Sachs v. Republic Austria, No. 11–15458.

CourtUnited States Courts of Appeals. United States Court of Appeals (9th Circuit)
Writing for the CourtGOULD
Citation737 F.3d 584
PartiesCarol P. SACHS, Plaintiff–Appellant, v. REPUBLIC OF AUSTRIA; OBB Holding Group; OBB Personenverkehr AG, Defendants–Appellees.
Docket NumberNo. 11–15458.
Decision Date06 December 2013

737 F.3d 584

Carol P. SACHS, Plaintiff–Appellant,
v.
REPUBLIC OF AUSTRIA; OBB Holding Group; OBB Personenverkehr AG, Defendants–Appellees.

No. 11–15458.

United States Court of Appeals,
Ninth Circuit.

Argued and Submitted En Banc March 21, 2013.
Filed Dec. 6, 2013.


[737 F.3d 587]


Geoffrey Becker, Becker & Becker, Lafayette, CA, for Plaintiff–Appellant.

Juan C. Basombrio, Dorsey & Whitney LLP, Irvine, CA, for Defendant–Appellee.


Appeal from the United States District Court for the Northern District of California, Vaughn R. Walker, District Judge, Presiding. D.C. No. 3:08–cv–01840–VRW.
Before: ALEX KOZINSKI, Chief Judge, STEPHEN REINHARDT, DIARMUID F. O'SCANNLAIN, BARRY G. SILVERMAN, SUSAN P. GRABER, KIM McLANE WARDLAW, RAYMOND C. FISHER, RONALD M. GOULD, MARSHA S. BERZON, JOHNNIE B. RAWLINSON, and ANDREW D. HURWITZ, Circuit Judges.

OPINION

GOULD, Circuit Judge:

We must decide whether a resident of the United States has a domestic forum in which to bring a claim against a foreign common carrier, operated by a foreign sovereign entity, that sells tickets through a third-party agent or subagent in the United States. Carol P. Sachs filed a complaint against OBB Personenverkehr AG (OBB) in the United States District Court for the Northern District of California. Sachs sought damages for traumatic injuries that she sustained while trying to board an OBB train in Innsbruck, Austria.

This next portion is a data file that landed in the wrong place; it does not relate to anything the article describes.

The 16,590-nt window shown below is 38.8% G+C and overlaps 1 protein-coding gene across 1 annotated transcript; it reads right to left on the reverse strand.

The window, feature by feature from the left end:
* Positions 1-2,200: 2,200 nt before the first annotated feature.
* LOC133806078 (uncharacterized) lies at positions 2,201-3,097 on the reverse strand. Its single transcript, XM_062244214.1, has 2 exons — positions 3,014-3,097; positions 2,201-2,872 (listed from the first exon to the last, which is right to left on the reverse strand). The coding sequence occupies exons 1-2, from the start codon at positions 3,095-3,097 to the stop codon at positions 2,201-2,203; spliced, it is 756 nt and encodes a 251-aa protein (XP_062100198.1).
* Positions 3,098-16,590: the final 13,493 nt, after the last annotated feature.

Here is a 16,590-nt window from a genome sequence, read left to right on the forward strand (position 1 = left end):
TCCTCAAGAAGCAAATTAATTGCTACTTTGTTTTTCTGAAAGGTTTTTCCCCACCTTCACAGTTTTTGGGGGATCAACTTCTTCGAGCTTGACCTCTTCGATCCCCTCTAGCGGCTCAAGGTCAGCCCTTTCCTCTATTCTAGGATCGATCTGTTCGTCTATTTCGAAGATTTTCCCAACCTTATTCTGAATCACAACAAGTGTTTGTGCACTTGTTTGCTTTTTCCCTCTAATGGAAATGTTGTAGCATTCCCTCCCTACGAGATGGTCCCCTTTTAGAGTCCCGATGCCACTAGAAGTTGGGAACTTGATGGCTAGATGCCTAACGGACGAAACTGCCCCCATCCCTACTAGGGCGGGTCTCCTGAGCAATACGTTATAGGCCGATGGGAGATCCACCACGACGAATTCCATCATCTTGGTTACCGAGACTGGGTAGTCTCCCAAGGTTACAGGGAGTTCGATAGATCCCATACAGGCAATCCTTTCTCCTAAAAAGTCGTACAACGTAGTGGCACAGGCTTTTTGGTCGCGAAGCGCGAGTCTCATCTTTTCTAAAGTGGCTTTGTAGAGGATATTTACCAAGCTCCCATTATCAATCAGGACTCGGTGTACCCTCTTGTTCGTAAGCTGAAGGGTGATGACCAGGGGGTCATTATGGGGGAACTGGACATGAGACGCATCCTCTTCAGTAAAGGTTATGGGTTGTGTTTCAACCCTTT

The district court granted OBB's motion to dismiss for lack of subject-matter jurisdiction, concluding that OBB, as an instrumentality of the Republic of Austria, was immune from suit under the Foreign Sovereign Immunities Act of 1976 (FSIA). On appeal, Sachs argues that under the first clause of the FSIA's commercial-activity exception, the district court has subject-matter jurisdiction over her claims. We agree. A foreign-state owned common carrier, such as a railway or airline, engages in commercial activity in the United States when it sells tickets in the United States through a travel agent regardless of whether the travel agent is a direct agent or subagent of the common carrier. Under the FSIA, federal courts of the United States will have subject-matter jurisdiction over actions against a foreign sovereign common carrier that engages in commercial activity of this kind as long as the plaintiff's claims are based upon that activity.

I

OBB Personenverkehr AG is a separate legal entity wholly owned by OBB Holding Group, a joint-stock company created by the Republic of Austria. OBB Holding Group is wholly owned by the Austrian Federal Ministry of Transport, Innovation, and Technology. OBB's main function is to operate passenger rail service within Austria. Like many of its counterparts in other European countries, OBB is a member of the Eurail Group, which is an association organized under Luxemburg law. According to OBB, Eurail Group is responsible for marketing and selling rail passes. Eurail passes are marketed to non-European residents, as they cannot be used by residents of Europe and nearby countries.

In early March 2007, Sachs purchased a four-day Eurail pass from the Rail Pass Experts (RPE) for travel in Austria and the Czech Republic. RPE is located in Massachusetts, but Sachs bought the Eurail pass online through the RPE website. Sachs's Eurail pass listed various disclaimers, including that “the issuing office is merely the intermediary of the carriers in Europe and assumes no liability resulting from the transport.” The Eurail pass also stated that it is “non-transferable and only

[737 F.3d 588]

valid upon presentation of a passport or a valid travel document replacing the passport.”

In late April 2007, Sachs arrived in Innsbruck, Austria, and presented her Eurail pass to OBB to purchase a couchette reservation for her trip from Innsbruck to Prague. Although Sachs would have been able to board the train to sit in an unassigned seat with the Eurail pass that she bought from RPE, she paid the 30.90 fee to upgrade her pass and reserve a couchette bed. The Eurail pass required customers to pay separately for upgrades of this kind.

When Sachs tried to board the train, she fell between the tracks. Her legs were crushed by the moving train. As a result of these injuries, both of Sachs's legs were amputated above the knee. Sachs alleges that OBB caused her injuries by negligently moving the train while she attempted to board. OBB disputes this allegation, claiming that the train was already moving when Sachs tried to board.